3. Pareto’s Law
Focus on being productive instead of busy.
In anything we do, there’s always about 20% of activities that will deliver 80% of our desired results.
The origin of Pareto’s Law came from an Italian Economist, Vilfredo Pareto, who noticed that 80% of wealth and land were controlled by only 20% of the people. Today, this concept has been applied to business, health, and expenditures.
- 80% of our expenditures come from 20% of sources (such as rent, mortgage, and transportation)
- 80% of our profits come from 20% of customers
- 80% of our happiness come from 20% of people in our lives
It’s easy to be wrapped up in “busy” work without ever getting anything done. Pareto’s Law is a useful mental model to be more effective, rather than just be efficient.
4. Regret Minimization Framework
When Jeff Bezos, the CEO of Amazon, was facing the dilemma of leaving his steady job at a hedge fund to start Amazon, he applied what he now calls the “Regret Minimization Framework.”
Here’s his explanation of the mental model:
“If you can project yourself out to age 80 and sort of think, ‘What will I think at that time?’ it gets you away from some of the daily pieces of confusion. That’s the kind of thing that in the short-term can confuse you, but if you think about the long-term then you can really make good life decisions that you won’t regret later.”
While Suzy’s 10/10/10 Rule focuses more on day-to-day short-term versus long-term decisions, Bezo’s Regret Minimization Framework is applicable for anyone making big jumps in his or her personal and professional life.
It could be leaving a job to start a company like Bezo’s, deciding to go live in another country, or even committing your life to someone else.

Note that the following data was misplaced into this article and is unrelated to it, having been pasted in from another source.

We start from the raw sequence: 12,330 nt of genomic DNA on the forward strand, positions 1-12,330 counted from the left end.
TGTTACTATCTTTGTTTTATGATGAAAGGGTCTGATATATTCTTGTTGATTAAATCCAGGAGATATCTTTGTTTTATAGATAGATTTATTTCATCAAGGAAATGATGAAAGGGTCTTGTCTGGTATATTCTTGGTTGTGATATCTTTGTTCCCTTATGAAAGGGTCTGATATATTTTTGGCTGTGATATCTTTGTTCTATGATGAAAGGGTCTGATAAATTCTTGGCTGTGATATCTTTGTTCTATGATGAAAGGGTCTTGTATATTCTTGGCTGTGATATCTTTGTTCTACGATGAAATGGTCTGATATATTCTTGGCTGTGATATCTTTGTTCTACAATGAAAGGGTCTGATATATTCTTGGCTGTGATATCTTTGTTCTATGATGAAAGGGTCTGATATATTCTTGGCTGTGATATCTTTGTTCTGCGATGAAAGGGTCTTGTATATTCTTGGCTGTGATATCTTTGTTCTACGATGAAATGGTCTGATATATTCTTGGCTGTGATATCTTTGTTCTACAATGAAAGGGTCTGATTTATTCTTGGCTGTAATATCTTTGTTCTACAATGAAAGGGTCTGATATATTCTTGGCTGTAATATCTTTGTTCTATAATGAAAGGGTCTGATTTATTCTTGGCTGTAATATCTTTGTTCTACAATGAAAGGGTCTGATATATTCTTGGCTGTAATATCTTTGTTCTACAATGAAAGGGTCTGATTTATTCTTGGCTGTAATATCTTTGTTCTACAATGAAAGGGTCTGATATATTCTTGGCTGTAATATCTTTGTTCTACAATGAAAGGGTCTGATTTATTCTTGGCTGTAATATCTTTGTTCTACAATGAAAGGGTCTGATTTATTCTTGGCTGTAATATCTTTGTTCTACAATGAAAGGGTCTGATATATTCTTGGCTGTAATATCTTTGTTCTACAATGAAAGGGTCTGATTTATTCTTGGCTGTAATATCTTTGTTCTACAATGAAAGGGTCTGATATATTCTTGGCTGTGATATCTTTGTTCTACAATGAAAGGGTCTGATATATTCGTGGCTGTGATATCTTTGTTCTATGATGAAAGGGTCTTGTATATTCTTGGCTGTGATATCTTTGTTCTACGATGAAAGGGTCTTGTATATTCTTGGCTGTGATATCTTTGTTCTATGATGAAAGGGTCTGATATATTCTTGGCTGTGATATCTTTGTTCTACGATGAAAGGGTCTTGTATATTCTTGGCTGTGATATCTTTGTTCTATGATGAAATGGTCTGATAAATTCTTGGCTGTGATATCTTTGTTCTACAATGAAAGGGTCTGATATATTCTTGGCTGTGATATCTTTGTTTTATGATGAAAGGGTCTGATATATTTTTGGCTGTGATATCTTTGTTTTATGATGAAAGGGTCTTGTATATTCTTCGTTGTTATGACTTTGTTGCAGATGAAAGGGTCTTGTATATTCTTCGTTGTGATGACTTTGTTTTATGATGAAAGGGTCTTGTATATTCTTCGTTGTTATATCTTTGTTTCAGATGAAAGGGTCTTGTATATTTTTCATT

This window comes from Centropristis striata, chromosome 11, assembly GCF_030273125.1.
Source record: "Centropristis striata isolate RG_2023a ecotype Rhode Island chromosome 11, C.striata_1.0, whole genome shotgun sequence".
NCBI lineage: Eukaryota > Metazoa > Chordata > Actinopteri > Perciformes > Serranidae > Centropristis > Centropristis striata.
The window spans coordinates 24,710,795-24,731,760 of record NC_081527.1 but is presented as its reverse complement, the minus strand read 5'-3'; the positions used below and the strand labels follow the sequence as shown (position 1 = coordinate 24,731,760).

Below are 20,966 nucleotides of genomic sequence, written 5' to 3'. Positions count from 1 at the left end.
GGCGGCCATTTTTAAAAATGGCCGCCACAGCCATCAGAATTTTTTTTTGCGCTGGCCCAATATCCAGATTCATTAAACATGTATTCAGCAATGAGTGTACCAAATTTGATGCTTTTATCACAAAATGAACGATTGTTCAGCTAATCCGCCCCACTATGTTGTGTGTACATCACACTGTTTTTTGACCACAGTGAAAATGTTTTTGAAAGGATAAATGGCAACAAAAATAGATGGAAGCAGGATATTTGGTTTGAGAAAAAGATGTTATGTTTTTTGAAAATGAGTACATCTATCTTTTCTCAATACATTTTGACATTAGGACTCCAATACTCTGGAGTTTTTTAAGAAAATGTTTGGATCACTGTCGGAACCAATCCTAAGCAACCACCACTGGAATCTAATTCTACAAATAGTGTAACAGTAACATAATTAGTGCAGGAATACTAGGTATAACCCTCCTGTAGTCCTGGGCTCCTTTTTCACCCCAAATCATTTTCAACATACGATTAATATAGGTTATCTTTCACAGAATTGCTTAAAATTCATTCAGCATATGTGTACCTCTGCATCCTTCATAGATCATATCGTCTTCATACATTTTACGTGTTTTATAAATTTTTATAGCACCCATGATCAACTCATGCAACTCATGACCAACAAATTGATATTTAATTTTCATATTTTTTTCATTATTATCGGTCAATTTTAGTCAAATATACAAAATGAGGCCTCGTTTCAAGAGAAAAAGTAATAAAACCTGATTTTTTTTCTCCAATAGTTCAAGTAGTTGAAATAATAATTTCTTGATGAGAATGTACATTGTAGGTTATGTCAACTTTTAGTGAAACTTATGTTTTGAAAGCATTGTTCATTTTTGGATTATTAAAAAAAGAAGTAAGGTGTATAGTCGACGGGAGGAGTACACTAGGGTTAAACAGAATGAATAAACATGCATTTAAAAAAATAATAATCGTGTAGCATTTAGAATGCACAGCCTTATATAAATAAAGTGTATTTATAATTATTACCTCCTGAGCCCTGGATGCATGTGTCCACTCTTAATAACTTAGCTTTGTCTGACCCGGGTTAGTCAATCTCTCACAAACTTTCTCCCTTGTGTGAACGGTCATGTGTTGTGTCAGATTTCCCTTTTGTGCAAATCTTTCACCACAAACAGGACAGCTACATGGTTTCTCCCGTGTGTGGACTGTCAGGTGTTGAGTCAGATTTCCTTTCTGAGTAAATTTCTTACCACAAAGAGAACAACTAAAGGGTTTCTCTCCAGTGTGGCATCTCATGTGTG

5. Eisenhower Matrix
What is important is seldom urgent and what is urgent is seldom important.
Dwight Eisenhower lived one of the most productive lives you can imagine. Serving as the 34th President of the United States, he launched programs that directly led to the development of the Interstate Highway System, the launch of the internet (DARPA), the exploration of space (NASA), and the peaceful use of alternative energy sources (Atomic Energy Act).
Out of the mental models Eisenhower used, his most productive one was the Eisenhower Matrix.
The way it works is simple. Whenever he was faced with a decision, activity, or task, he categorized it into one of four categories:
- Urgent and important (tasks you will do immediately)
- Important, but not urgent (tasks you will schedule to do later)
- Urgent, but not important (tasks you will delegate to someone else)
- Neither urgent nor important (tasks that you will eliminate)
According to Stephen Covey, the bestselling author of 7 Habits of Highly Effective People: Powerful Lessons in Personal Change, we should be spending a majority of our time in number two: “important, but not urgent.”